Tuesday, October 14, 2008

Muscle Spasms, Trigger Points, and Fibrositis

Muscle Spasm, Trigger Points and Fibrositis

Many of the millions of people who visit their doctors of chiropractic annually do so because of chronic pain, strain, spasm, irritation, inflammation or other musculoskeletal conditions. Since about 60% of our body is muscle and bone, it should come as no surprise that these problems areso common. And yet although chiropractic is not a treatment for chronic muscle pain, it has been a blessing to millions so afflicted.Why?

What Are Muscles?

Muscles are organs that contract. The 650 or so muscles that are connected to our bones -the ones that bulge when we lift weights and hurt when we overuse them - are called skeletal or striated muscles. These are the muscles that are involved in musculoskeletal (muscle and bone) and neuromusculoskeletal (nerve, muscle and bone) conditions. These muscles can perform impressive feats of speed and strength but quickly gel fatigued.

Facia (Connective tissue)

Wrapped around the outside and lining the inside of muscles and nerves is a strong sheet of connective tissue called muscle facia; you see it event time you separate meat from a bone or pull a piece of meat apart - it looks like plastic or cellophane, and it carries the many nerves, blood vessels and lymphatics that supply the muscles. If the fascia are damaged, the blood, nerve andlymph supply to the muscles can be interrupted and chronic muscle problems can result.

Muscles and nerves

Nerves make muscles move; when a nerve is stimulated the muscle to which it is connected contracts. Nerves also supply muscles with growth nutrients. If you can cut a muscle's nerves, two things happen:-
the muscle becomes paralysed;
it withers away.
Cut or severed nerves are not the only cause of muscular paralysis. Neuromuscular diseases like multiple sclerosis or polio can also cause a loss of nerve conduction to the muscles.

Chronic Muscle Spasm. Fibrositis, Fibromyalgia

Feeling "tight"; always needing to stretch; feeling constant aches and pains in the back of the neck, lower back, and hips; feeling old and stiff; being plagued by morning fatigue, sleeping problems or tender points (sensitive areas on the body surface) are the symptoms of chronic muscle spasm. This condition is also called fibrositis or fibromyalgia, and by a host of other names: myofascial spasms, nonarticular or muscular rheumatism, myofascitis, myositis or myotendinosis.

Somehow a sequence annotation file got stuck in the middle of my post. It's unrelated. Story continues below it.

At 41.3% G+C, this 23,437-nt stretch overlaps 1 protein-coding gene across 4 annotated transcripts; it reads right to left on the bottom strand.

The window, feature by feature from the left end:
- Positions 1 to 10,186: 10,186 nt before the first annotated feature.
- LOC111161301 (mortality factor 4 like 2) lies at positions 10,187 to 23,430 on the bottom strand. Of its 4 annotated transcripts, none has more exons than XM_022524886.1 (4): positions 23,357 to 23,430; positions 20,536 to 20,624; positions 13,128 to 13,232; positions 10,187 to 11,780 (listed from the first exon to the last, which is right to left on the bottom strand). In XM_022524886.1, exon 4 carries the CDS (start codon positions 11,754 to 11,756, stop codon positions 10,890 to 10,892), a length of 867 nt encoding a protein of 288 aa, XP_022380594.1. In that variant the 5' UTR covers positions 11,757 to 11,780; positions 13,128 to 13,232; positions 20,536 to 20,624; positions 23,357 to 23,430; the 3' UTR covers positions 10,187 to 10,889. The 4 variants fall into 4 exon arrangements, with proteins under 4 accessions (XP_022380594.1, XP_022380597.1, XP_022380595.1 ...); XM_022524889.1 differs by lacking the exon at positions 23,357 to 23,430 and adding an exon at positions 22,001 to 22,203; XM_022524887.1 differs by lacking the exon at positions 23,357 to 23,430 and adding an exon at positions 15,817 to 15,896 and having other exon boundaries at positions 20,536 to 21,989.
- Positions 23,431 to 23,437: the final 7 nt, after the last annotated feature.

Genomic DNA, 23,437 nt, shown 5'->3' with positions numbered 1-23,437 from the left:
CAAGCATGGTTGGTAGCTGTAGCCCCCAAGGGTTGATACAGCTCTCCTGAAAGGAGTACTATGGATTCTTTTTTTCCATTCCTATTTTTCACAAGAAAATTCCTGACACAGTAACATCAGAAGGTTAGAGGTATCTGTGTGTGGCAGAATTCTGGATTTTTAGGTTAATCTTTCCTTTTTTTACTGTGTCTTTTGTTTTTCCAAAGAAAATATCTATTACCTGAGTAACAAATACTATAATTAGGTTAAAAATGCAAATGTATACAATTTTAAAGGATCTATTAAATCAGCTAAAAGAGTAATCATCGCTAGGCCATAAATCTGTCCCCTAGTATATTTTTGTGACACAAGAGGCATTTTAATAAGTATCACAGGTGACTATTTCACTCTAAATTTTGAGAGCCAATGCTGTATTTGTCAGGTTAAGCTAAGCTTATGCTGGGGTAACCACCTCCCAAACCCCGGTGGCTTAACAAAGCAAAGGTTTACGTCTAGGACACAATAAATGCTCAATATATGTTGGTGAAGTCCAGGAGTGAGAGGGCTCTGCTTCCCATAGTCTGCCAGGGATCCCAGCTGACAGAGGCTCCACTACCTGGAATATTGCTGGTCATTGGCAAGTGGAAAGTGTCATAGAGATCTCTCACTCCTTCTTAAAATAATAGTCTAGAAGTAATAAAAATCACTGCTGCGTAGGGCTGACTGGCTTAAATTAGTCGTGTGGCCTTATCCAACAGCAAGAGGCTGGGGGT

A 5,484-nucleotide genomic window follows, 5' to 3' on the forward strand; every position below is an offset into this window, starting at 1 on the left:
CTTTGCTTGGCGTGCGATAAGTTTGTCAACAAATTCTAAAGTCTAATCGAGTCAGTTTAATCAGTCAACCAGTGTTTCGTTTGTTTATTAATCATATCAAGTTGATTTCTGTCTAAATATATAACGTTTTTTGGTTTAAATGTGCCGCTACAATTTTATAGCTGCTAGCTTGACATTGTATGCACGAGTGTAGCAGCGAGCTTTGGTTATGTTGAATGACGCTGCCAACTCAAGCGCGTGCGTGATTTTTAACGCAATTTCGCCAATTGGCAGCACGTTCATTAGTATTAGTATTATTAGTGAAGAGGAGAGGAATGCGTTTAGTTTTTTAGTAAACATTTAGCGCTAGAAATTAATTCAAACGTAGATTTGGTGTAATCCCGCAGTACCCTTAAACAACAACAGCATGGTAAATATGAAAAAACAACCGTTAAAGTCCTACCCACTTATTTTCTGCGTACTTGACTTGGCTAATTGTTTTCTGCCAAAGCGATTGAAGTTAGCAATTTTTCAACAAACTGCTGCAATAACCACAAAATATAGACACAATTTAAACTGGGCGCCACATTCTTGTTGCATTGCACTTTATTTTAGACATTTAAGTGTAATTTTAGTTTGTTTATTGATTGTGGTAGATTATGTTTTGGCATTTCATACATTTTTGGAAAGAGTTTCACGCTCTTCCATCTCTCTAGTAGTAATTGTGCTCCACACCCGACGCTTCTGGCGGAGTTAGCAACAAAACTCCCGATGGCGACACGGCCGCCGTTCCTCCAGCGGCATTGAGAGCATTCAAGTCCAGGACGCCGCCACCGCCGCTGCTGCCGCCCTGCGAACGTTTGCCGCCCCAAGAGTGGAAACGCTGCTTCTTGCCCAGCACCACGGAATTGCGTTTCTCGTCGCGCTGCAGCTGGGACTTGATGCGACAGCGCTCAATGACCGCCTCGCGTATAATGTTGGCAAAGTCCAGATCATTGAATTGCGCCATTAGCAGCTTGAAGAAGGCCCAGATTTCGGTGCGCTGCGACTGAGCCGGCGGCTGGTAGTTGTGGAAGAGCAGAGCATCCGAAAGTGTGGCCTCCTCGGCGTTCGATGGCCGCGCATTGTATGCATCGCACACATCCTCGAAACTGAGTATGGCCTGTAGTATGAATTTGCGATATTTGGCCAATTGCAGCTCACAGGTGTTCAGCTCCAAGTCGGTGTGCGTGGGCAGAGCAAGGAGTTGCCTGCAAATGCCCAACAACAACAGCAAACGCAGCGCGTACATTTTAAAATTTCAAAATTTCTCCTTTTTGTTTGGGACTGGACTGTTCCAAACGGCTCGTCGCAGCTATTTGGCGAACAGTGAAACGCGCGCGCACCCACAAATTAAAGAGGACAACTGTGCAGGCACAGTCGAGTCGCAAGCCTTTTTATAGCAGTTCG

Trigger Points

Trigger points are tender, sensitive areas that, when pressed, stuck, heated or cooled can be exquisitely painful. They may exist before as well as after the appearance of muscular aches and pains. In fact, patients may first discover their trigger points when they are surprised by someone pressing a seemingly pain-free area. The pain of trigger points may not only be felt in the area pressed but may also be referred to other areas of the body. Trigger points are common in chronicmuscle spasm, myalgia, myositis, fibrositis, strain and sprain and other muscle and joint problems.

The Medical Approach

To standard medicine, muscle spasm, fibrositis and trigger points are a mystery. General Practitioners and rheumatologists searching for a viral or chemical cause have come up empty-handed. Medical doctors have tried injections with pain-numbing agents such as novocaine, procaine, and xylocaine; cooling sprays; muscle relaxant drugs and injections (including cortisone);and other drugs, with mixed results. These are temporary, often hit-or-miss solutions that can sometimes make the patient feel worse. The still-suffering patient is often referred to a physiotherapist for treatment with heat, massage and other modalities, again with limited success.

The Chiropractic Approach

The most common disruption of the nerve-muscle relationship occurs as a result of the vertebral misalignment stresses. The spinal bones (the vertebrae) become misaligned and irritate, impinge, or otherwise disrupt the spine's nerve-muscle-bone relationship; the spinal chord, spinal nerves, fascia, meninges and other tissues can also become damaged. Vertebral misalignment stress can causejoints to "freeze" or lose normal movement, causing damage to the involved area.


The doctor of chiropractic corrects the mechanical (muscle, bone and joint) factors that play a major part in chronic muscle spasm or fibrositis: the nerves, muscles, and bones (the neuromusculoskeletal system). For some, chiropractic may prove to be the key to alleviating chronic muscle spasm. Nearly anyone suffering from this condition should make sure that his/her spine is free from spinal nerve stress. A healthy spinal column- nerve system is a necessaryfoundation for proper muscle function.

Go to Dr Garrett Bode's website http://www.bodespinalcenter.com/ or see our latest press release (Click Here). [Chiropractor oldsmar], Chiropractic Tampa, 33635, Chiropractors Tampa, Bode Chiropractic Accident & Wellness Center, Oldsmar, 33635, Neck Pain, Low Back Pain, Automobile Accidents, Headaches. Link Link http://fl.local.yahoo.biz/chiropractortampa/

Thursday, October 2, 2008

Whiplash: Do Most Patients Recover in 6-12 Weeks?

By Arthur Croft, DC, MS, MPH, FACO

Although the provenance remains obscure, the notion that whiplash injuries usually heal within 6-12 weeks has somehow become firmly rooted in the medicolegal community. Over the years this myth has been served well by those eager to mollify insurers, usually in a rather thinly veiled attempt at self-promotion.

Some of the more recent "experts" now frequently, and erroneously, cite the Mercy Conference Guidelines as the source of this data. However, try as I might, I have never discovered any scientific evidence to support this belief.